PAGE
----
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Biosimilar Headway in the US: Regulatory and Manufacturer Perspectives

May 22, 2019

On the final morning of the ISPOR annual meeting (May 22, 2019; New Orleans, LA), a panel focused on the regulatory process as well as other hurdles for biosimilar headway in the US.

The panel included Eva Temkin, JD, acting director of policy, office of therapeutic biologics and biosimilars, US Food and Drug Administration (FDA), as well as Chad Pettit, executive director and biosimilars expert, Amgen pharmaceuticals, among others.

Ms Temkin began her presentation on the regulatory considerations for biosimilars and interchangeables by stating that the FDA will continue to play a critical role in facilitating increased access to biosimilars. The FDA released a Biosimilars Action Plan in 2018 that provided information about key actions the agency is taking to encourage innovation and competition among biologics and the development of biosimilars.

She noted that as of May 1, 2019, eight biosimilar products are believed to be commercially launched, 78 programs were enrolled in the Biosimilar Product Development program, and 29 351(k) submissions have been publicly announced. Ms Temkin also referenced the Biologics Price Competition and Innovation Act of 2009 that was created as an abbreviated licensure pathway for biological products shown to be biosimilar to or interchangeable with and FDA-licensed reference product.

In demonstrating interchangeable biosimilarity, manufacturers must ensure that the biological product is biosimilar to the reference product, that the biological product is expected to produce the same clinical result as the reference product in any given patients, and that for a product that is administered more than once to an individual, the risk in terms of safety or diminished efficacy of alternating or switching between use of the product and the reference product is not greater than the risk of using the reference product without such alternation or switch, she noted.

Ms Temkin then referenced the recent final guidance provided by the FDA for demonstrating interchangeability with a reference product, which outlines a stepwise approach to generate data and employs a totality-of-the-evidence approach. Furthermore, the final guidance offers a commentary on switching studies, non-US comparators, and post-marketing data.

In her concluding remarks, Ms Temkin acknowledged that an enhanced Purple Book is in development. The original Purple Book provided by the FDA offered a list of biological products licensed under the PHS Act. The enhanced Book will offer an improved interface to provide user-friendly information to the public about approved biologics, as well as enhanced information for patients, prescribers, pharmacists, and other stakeholders.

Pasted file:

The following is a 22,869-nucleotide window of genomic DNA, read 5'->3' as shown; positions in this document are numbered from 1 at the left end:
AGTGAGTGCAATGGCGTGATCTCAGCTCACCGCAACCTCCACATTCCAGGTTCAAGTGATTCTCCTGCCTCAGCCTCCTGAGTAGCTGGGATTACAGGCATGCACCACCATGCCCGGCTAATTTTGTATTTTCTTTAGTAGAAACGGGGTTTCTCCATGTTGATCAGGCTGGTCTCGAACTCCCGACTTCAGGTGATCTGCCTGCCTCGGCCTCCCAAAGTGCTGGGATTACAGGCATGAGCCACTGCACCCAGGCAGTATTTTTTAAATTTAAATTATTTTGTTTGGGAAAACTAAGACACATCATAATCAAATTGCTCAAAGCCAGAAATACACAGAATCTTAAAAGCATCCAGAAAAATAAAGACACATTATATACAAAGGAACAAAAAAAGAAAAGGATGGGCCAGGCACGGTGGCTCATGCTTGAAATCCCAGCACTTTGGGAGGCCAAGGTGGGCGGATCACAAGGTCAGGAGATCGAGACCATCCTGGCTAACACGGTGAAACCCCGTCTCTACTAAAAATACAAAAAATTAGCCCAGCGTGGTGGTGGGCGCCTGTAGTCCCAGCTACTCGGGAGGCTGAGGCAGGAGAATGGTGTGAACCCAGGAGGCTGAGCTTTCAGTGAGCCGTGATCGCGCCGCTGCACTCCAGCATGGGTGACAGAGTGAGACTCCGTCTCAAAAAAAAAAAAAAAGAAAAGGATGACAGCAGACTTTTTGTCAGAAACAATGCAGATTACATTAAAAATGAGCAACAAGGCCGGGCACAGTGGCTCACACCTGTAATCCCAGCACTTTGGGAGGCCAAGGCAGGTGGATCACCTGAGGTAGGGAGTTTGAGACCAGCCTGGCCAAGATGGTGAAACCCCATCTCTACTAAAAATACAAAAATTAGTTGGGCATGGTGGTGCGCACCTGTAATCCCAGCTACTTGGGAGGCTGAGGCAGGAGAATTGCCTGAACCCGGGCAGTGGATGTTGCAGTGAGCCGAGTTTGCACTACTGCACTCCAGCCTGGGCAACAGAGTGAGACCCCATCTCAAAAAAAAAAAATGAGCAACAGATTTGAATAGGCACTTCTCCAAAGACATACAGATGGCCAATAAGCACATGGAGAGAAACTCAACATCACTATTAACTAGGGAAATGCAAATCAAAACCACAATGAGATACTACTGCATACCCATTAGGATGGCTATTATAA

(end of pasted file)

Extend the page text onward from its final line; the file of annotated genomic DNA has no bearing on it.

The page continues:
After a brief presentation on the legal challenges for biosimilar headway in the US, Mr Pettit spoke about the current situation of biosimilars launched in the US. In the past year, four products were launched and seven products have been launched since 2015. Additional, 18 molecules have been approved by the FDA as biosimilar, and over 70 molecules are undergoing approval. This “significant” boom of biosimilar approval and uptake mirrors that of Europe when biosimilar approval and uptake was in its infancy there, he noted.

He also offered a few staggering statistics around biosimilar use in the US. In 2019, it is estimated that biosimilars will save the US health care system approximately $7 billion. By 2023, the estimate grows to $60 billion. In this time span, the estimate equates to $150 billion in savings that biosimilars will bring to the marketplace, a “tremendous value,” he stated.

When concluding the session, Mr Pettit spoke about the three crucial elements to foster a robust and sustainable biosimilars marketplace over the long-term: scientifically appropriate regulatory standards that ensure safety and efficacy and strengthen stakeholder confidence, a market that encourages competition on a level playing field to achieve meaningful savings and long-term stability, and scientifically accurate educational outreach to drive uptake and proper use of biosimilars.—Zachary Bessette

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